(8) Cuts in the USA: When the US wind Production Tax Credit lapsed in 2012 it led to the loss of 30,000 jobs in the industry in the US, and so when the PTC expired at the end of 2014 we expected similar job cuts this year. Thankfully, we have not seen that level of carnage. This is one prediction we are happy to be wrong on, and the expected extension of the PTC should allay further worries.

(9) Asian manufacturers target world: Half right! Privately-owned Chinese firms such as Envision and Ming Yang have continued expanding overseas, and others could follow suit as the Chinese economy slows. However, pro-wind policies in India means the likes of Suzlon are looking to get stronger in their home market.

(10) Emergence of Africa and Middle East: And again, we were half right. The African wind market has taken off, from Morocco and Egypt in the north to Ghana, Kenya and Senegal in the sub-Saharan region. But continued low oil prices have forced Middle Eastern nations to focus on fossil fuels rather than renewables.

And the result? In our view, it looks like a 7/10. We’ll see if we can beat this when we give our predictions for 2016 in the first Wind Watch of the new year, on 4 January.

In our first edition of the year we made 10 predictions on the trends we expected to shape activity in wind in 2015. So, how did we do?

(1) No favours from the world economy: It did not take a genius to predict that firms in the wind sector would continue to face tough economic headwinds in 2015. The risk of Greece exiting the euro hung over Europe for most of 2015, while the slowdown in China is set to affect global installation figures over the next few years.

(2) Consolidation among manufacturers: Bullseye! In October, Nordex announced the €785m acquisition of Acciona’s wind arm. Meanwhile, we also saw the completion of GE’s €12.4bn takeover of Alstom’s energy assets; and Areva and Gamesa officially set up 50:50 offshore wind joint venture Adwen. This will carry on in 2016.

(3) Financial inventiveness: Developers will always have to be creative to fund projects, and the speed with which Highland Group reached financial close on the 400MW Veja Mate offshore wind farm is a great example. We have also seen institutions such as Aviva get more comfortable with investing in wind.

(4) Europe continues to go slow: Europe has indeed continued to see slow and steady growth in wind, and we have seen a rise in activity in the secondary market. Even the boom in the German market, where 9GW has been built onshore in the last two years, is a short-term result of cuts to changes to feed-in tariffs from 2017.

(5) UK election uncertainty: We got this one right, as the only certainty for UK wind since the Conservatives won the election in May is that subsidies will be cuts. Our prediction that UK offshore would be caught in the crossfire is also looking prescient since UK energy secretary Amber Rudd has only offered conditional support.

(6) Firms seek storage to silence critics: We said wind farm developers and investors would look to bring storage technology into schemes to counter concerns about the reliability of wind farms, and many firms are seeking to do so. We have also seen some small projects. However, we are yet to see any take the plunge in a big way, so we cannot claim this was 100% spot on.

(7) Offshore breakthrough outside Europe: Our prediction that the first offshore project outside of Europe would go live was too ambitious, but we could yet see the first turbines at Deepwater Wind’s 30MW Block Island in US waters produce energy next year.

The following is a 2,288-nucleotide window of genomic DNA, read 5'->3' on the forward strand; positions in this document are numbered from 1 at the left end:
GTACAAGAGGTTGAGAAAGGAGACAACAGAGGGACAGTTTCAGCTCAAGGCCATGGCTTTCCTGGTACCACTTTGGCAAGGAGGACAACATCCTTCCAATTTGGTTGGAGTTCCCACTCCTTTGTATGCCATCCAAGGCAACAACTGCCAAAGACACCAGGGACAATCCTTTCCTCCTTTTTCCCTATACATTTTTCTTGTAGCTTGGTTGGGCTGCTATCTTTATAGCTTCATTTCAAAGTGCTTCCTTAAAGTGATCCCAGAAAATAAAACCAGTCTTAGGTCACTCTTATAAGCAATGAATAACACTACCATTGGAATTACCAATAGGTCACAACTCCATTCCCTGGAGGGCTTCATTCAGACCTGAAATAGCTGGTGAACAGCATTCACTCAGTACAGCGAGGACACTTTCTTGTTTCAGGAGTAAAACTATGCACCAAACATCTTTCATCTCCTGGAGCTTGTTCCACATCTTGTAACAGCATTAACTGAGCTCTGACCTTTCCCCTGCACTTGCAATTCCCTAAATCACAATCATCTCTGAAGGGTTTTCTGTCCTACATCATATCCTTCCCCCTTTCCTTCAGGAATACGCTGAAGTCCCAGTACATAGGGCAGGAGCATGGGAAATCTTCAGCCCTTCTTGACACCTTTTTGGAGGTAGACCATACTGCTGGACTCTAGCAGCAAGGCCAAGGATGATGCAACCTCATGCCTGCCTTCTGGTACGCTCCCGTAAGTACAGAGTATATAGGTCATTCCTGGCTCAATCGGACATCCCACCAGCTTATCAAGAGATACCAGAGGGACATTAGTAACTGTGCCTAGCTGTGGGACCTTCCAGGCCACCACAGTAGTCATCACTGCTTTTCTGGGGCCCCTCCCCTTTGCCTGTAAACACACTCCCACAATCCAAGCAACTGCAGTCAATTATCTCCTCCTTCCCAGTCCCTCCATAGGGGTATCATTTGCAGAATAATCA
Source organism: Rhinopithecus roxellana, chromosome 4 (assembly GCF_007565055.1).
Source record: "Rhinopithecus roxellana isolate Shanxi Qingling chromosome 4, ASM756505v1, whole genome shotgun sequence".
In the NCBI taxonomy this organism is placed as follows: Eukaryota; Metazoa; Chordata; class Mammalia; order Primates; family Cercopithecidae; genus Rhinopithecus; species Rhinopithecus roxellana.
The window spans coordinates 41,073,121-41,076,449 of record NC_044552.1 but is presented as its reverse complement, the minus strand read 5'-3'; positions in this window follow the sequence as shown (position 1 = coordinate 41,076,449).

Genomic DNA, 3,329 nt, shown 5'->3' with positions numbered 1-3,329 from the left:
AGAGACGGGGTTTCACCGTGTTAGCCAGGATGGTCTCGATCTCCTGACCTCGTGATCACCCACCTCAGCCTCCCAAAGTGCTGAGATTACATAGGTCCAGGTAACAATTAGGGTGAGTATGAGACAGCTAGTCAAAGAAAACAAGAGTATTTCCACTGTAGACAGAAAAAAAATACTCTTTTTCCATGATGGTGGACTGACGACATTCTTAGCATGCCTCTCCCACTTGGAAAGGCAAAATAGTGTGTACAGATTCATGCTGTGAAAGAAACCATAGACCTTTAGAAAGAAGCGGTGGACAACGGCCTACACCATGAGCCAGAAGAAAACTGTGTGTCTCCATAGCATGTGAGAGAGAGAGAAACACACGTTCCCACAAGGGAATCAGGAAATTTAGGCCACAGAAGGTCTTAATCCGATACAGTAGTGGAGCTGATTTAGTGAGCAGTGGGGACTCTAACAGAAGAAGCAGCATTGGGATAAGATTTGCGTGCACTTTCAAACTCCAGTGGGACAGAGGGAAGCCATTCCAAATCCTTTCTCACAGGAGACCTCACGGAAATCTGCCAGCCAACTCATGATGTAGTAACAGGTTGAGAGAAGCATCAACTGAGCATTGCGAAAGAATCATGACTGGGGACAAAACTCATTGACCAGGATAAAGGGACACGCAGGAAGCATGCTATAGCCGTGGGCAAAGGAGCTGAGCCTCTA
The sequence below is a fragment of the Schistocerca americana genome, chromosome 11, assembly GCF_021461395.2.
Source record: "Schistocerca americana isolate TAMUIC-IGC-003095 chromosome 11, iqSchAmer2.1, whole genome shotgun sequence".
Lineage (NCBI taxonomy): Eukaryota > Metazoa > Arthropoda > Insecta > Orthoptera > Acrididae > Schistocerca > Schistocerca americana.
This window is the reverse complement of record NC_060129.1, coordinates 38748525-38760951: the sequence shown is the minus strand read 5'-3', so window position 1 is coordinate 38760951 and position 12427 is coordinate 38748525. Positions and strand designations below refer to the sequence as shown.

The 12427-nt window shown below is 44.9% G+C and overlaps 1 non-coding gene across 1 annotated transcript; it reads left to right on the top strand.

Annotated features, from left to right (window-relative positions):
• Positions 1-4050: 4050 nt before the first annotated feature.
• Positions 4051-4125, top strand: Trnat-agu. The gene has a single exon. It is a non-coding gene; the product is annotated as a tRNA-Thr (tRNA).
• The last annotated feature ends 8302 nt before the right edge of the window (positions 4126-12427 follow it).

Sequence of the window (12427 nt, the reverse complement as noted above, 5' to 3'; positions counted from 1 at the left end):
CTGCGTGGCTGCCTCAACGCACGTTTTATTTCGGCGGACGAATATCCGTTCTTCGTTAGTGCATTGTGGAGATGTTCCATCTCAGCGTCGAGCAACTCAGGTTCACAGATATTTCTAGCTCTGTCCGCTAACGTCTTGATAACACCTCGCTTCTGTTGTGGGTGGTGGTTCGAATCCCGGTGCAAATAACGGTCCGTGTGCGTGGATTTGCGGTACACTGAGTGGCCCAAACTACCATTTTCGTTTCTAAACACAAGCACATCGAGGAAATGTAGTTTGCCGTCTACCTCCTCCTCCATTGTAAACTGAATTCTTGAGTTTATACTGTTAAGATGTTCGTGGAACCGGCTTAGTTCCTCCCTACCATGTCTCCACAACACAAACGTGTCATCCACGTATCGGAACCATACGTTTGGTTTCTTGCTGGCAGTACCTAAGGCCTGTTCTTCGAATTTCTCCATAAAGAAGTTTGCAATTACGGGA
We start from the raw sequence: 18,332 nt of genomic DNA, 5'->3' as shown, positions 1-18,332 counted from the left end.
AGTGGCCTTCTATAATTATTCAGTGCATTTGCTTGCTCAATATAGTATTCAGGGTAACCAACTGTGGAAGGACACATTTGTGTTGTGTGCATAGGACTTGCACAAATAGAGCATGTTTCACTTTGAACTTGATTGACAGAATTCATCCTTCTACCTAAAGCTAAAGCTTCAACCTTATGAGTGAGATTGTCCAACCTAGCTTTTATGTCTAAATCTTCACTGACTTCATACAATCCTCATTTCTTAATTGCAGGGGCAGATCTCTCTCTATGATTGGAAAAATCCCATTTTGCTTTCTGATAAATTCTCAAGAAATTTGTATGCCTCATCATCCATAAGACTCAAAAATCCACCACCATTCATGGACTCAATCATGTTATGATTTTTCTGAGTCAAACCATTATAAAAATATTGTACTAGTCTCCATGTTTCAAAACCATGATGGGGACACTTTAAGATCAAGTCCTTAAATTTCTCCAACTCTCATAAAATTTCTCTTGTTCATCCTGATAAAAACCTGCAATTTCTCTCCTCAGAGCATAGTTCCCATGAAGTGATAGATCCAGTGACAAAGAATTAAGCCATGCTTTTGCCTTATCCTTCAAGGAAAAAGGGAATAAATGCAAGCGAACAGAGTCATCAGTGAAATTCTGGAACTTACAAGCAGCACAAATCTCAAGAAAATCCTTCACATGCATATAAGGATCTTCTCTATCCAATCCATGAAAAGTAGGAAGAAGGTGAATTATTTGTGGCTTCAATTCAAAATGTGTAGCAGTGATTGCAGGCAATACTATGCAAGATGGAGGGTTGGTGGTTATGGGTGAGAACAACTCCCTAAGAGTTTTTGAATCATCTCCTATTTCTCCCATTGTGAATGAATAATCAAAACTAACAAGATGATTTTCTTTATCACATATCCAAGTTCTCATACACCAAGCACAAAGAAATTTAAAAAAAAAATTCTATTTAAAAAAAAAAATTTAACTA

(8) Cuts in the USA: When the US wind Production Tax Credit lapsed in 2012 it led to the loss of 30,000 jobs in the industry in the US, and so when the PTC expired at the end of 2014 we expected similar job cuts this year. Thankfully, we have not seen that level of carnage. This is one prediction we are happy to be wrong on, and the expected extension of the PTC should allay further worries.

(9) Asian manufacturers target world: Half right! Privately-owned Chinese firms such as Envision and Ming Yang have continued expanding overseas, and others could follow suit as the Chinese economy slows. However, pro-wind policies in India means the likes of Suzlon are looking to get stronger in their home market.

(10) Emergence of Africa and Middle East: And again, we were half right. The African wind market has taken off, from Morocco and Egypt in the north to Ghana, Kenya and Senegal in the sub-Saharan region. But continued low oil prices have forced Middle Eastern nations to focus on fossil fuels rather than renewables.

And the result? In our view, it looks like a 7/10. We’ll see if we can beat this when we give our predictions for 2016 in the first Wind Watch of the new year, on 4 January.

In our first edition of the year we made 10 predictions on the trends we expected to shape activity in wind in 2015. So, how did we do?

(1) No favours from the world economy: It did not take a genius to predict that firms in the wind sector would continue to face tough economic headwinds in 2015. The risk of Greece exiting the euro hung over Europe for most of 2015, while the slowdown in China is set to affect global installation figures over the next few years.

(2) Consolidation among manufacturers: Bullseye! In October, Nordex announced the €785m acquisition of Acciona’s wind arm. Meanwhile, we also saw the completion of GE’s €12.4bn takeover of Alstom’s energy assets; and Areva and Gamesa officially set up 50:50 offshore wind joint venture Adwen. This will carry on in 2016.

(3) Financial inventiveness: Developers will always have to be creative to fund projects, and the speed with which Highland Group reached financial close on the 400MW Veja Mate offshore wind farm is a great example. We have also seen institutions such as Aviva get more comfortable with investing in wind.

(4) Europe continues to go slow: Europe has indeed continued to see slow and steady growth in wind, and we have seen a rise in activity in the secondary market. Even the boom in the German market, where 9GW has been built onshore in the last two years, is a short-term result of cuts to changes to feed-in tariffs from 2017.